A Midsummer Noon in the Australian Forest

Not a bird disturbs the air!
There is quiet everywhere;

Charles Harpur begins his poem evoking a surreal calm. Everything is still. Everything is quiet. This is the realm of peaceful silence, yet there is an air of expectation. There is a presence.. Even the most tireless and unstoppable animals seem to respect the peace of such a solemn place. The personification of the landscape is cleverly used by the author to emphasize even more this atmosphere.

Only there’s a drowsy humming
From yon warm lagoon slow coming                                                                                                                          […]
Only there’s a droning where
Yon bright beetle gleams the air –
Gleams it in its droning flight
[Tracks it in its gleaming flight]
With a slanting track of light,
Till rising in the sunshine higher,
[Rising in the sunshine higher,]
Its shards flame out like gems on fire.
[Till its shards flame out like fire.]

Suddenly the reader , through meticulous description of every single detail , is catapulted into a high-energy scene. Sounds and movements are added to the picture, demonstrating that poetry wins against painting as a better form of expression ( the dilemma of the time ). The elevated language is a clear evidence of the teaching received from his father through the study of the Bible too. The language he uses to portray the scene shows similarity to that used by the English poets. It is also interesting the way he uses the noun “gleam”, declining it like a verb.

Every other thing is still,
Save the ever wakeful rill,
Whose cool murmur only throws
A cooler comfort round Repose;
Or some ripple in the sea
Of leafy boughs, where, lazily,
Tired Summer, in her forest bower
Turning with the noontide hour,
Heaves a slumbrous breath, ere she
Once more slumbers peacefully.

0 ‘tis easeful here to lie
Hidden from Noon’s scorching eye,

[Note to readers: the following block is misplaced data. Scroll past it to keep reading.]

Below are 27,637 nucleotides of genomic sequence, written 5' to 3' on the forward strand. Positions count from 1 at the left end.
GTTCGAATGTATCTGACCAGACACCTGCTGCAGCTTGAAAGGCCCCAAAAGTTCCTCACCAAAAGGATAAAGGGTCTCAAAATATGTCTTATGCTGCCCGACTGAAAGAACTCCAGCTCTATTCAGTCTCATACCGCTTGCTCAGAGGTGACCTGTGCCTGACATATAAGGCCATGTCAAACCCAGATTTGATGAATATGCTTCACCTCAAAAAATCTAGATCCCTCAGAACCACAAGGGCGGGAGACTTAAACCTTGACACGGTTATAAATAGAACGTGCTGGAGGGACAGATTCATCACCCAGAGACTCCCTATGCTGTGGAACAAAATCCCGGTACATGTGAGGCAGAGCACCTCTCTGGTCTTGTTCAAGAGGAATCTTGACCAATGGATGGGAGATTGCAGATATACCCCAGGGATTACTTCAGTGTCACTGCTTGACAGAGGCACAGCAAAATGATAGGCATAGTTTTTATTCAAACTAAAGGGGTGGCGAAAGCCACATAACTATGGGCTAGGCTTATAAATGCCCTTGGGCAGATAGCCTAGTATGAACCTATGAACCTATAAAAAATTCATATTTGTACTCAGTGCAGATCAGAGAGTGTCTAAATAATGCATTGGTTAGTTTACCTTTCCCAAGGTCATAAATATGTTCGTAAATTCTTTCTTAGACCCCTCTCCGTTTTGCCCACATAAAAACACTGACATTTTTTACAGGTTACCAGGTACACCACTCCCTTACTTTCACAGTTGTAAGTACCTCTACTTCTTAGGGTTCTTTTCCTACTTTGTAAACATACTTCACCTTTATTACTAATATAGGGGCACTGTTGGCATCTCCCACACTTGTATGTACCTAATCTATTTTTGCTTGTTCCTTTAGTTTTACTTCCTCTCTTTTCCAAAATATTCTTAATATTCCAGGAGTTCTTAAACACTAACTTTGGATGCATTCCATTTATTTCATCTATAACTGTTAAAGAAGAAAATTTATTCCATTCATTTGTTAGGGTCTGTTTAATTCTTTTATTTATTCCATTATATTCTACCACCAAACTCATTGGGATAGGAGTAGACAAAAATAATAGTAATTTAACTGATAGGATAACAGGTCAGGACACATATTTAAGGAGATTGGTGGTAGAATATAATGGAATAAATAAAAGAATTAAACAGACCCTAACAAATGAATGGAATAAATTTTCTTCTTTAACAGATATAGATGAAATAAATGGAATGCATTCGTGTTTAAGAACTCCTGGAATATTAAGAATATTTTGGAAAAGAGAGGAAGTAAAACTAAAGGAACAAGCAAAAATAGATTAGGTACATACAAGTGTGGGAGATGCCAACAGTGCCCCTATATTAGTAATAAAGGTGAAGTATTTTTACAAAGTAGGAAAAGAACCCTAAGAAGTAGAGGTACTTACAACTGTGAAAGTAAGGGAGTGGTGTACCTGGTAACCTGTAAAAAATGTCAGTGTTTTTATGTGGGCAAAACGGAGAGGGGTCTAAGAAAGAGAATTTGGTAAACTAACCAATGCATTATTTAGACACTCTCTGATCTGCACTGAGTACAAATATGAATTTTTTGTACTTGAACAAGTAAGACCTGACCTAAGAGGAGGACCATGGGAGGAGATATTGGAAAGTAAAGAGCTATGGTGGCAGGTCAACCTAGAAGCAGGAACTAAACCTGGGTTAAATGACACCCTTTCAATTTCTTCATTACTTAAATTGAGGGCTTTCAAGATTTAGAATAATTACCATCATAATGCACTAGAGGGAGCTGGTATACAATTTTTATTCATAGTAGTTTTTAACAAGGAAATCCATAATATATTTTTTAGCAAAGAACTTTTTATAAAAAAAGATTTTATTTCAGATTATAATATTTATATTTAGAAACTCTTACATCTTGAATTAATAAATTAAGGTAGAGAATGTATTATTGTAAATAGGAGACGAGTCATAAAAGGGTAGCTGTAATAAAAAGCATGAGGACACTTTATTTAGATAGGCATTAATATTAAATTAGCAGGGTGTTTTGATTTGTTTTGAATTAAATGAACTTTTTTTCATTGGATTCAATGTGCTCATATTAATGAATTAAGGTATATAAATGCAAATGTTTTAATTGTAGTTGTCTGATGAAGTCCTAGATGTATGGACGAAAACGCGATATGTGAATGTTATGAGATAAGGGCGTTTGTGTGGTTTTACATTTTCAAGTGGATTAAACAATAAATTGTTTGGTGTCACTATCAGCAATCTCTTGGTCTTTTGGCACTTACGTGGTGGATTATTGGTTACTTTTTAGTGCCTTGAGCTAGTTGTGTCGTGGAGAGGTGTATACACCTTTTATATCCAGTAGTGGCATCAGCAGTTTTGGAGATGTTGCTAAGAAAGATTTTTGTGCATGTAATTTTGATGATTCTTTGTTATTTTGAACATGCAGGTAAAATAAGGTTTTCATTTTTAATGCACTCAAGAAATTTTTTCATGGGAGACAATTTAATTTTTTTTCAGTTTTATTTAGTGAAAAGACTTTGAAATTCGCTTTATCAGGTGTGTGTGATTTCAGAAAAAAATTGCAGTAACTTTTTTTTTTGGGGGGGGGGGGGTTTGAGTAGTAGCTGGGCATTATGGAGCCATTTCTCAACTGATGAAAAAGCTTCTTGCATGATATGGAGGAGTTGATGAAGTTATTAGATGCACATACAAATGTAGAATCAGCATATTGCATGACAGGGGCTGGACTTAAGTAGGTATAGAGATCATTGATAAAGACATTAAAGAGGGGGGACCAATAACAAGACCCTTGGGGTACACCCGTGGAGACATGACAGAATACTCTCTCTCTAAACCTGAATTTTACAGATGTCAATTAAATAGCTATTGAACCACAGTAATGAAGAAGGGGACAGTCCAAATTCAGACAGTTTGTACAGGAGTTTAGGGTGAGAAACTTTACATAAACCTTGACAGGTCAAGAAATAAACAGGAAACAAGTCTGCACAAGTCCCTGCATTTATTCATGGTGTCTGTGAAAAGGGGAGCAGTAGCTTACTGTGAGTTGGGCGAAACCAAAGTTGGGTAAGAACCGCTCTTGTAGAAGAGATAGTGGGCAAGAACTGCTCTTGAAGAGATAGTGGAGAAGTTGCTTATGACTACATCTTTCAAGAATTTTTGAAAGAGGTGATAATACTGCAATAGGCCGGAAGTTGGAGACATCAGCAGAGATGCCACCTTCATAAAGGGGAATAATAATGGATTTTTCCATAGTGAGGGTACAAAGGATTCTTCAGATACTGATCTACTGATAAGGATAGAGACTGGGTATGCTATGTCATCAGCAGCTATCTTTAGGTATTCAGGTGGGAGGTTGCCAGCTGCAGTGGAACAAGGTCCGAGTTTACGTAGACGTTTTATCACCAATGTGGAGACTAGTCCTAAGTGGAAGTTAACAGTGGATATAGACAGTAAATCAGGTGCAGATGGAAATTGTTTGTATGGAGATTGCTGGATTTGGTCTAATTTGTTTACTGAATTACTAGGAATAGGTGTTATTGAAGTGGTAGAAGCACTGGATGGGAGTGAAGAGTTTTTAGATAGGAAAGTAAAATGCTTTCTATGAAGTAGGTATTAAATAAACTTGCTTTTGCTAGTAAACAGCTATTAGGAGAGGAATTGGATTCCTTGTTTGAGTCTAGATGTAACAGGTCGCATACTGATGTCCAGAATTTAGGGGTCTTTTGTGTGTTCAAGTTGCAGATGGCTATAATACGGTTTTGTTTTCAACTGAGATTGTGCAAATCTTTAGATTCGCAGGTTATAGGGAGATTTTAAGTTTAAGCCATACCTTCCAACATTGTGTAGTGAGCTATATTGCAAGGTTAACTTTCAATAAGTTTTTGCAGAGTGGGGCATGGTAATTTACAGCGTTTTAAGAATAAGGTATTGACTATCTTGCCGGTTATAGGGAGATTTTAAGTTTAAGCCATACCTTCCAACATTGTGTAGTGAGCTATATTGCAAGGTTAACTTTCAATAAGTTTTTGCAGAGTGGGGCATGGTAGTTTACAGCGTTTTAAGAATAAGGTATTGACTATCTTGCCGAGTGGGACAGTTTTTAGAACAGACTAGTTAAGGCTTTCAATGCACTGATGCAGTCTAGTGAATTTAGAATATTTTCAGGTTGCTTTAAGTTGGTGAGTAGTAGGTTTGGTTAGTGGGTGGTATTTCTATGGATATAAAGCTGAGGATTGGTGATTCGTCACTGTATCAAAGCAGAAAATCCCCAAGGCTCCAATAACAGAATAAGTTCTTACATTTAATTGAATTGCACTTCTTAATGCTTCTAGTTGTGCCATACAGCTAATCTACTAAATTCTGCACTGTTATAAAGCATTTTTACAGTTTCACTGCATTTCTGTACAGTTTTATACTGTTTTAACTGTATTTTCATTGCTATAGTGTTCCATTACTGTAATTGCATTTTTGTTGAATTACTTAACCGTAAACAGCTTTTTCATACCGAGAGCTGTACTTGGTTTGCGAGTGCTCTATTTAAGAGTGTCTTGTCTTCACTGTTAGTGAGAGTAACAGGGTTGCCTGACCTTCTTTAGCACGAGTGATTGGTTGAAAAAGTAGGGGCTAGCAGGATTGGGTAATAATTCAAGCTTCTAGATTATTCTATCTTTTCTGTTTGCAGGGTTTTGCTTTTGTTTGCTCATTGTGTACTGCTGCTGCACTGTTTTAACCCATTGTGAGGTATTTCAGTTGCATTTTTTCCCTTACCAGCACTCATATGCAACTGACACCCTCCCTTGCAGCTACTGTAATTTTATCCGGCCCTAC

In this grassy cool recess
Musing thus of Quietness.

The poet becomes photographer : abandoned zoom and returns to contemplate the landscape. From micro to macro. From the shiny vitality of the world in miniature to the incredible immutability of the massive environment. Finally, the last line contains in my opinion the poet’s inheritance: let the quiet entering into you. This is what really matters: open your heart to peace and serenity!


Before Friday, I had never heard of these singular birds with their unique voice, a voice that enchants and gives harmony to the poet. Bellbirds’ notes inspire the author. This sound resonates everywhere. Thanks to their distinctive call he can express his purpose: to underline his intense feeling, his primal connection with the bushland valleys. Henry Kendall, using a style that is fluent and intense, describes a glamorous landscape. This enchanted place is a refuge from the troubles of life, It is the cure for the greatest unhappiness. The nature is glorified and every single verse exudes the poet’s love for this land, his intense connection  with the place. The author gives us the perfect description of his poem: “songs interwoven of lights and of laughters”. The voices of the Bellbirds can donate comfort. I think the difference between Kendall and his master is precisely this:
although both the works are extremely descriptive and pictorial, according to Henry Kendall the landscape with its incredible beauty provides a way of salvation , but for Charles It is a place where getting lost not necessarily to escape.



2 risposte a "Perspective"

  1. Barbara, your insights to the poem “A Midsummer Noon in the Australian Forest” were beautifully descriptive and expressed from such a fresh point of view. Your description: “Even the most tireless and unstoppable animals seem to respect the peace of such a solemn place” really captured what Harpur was trying to convey. Noting that “The poet becomes photographer : abandoned zoom and returns to contemplate the landscape. From micro to macro.” gave me a new insight to the poem after only just having analyzed it myself. I really enjoyed this post.

    Mi piace


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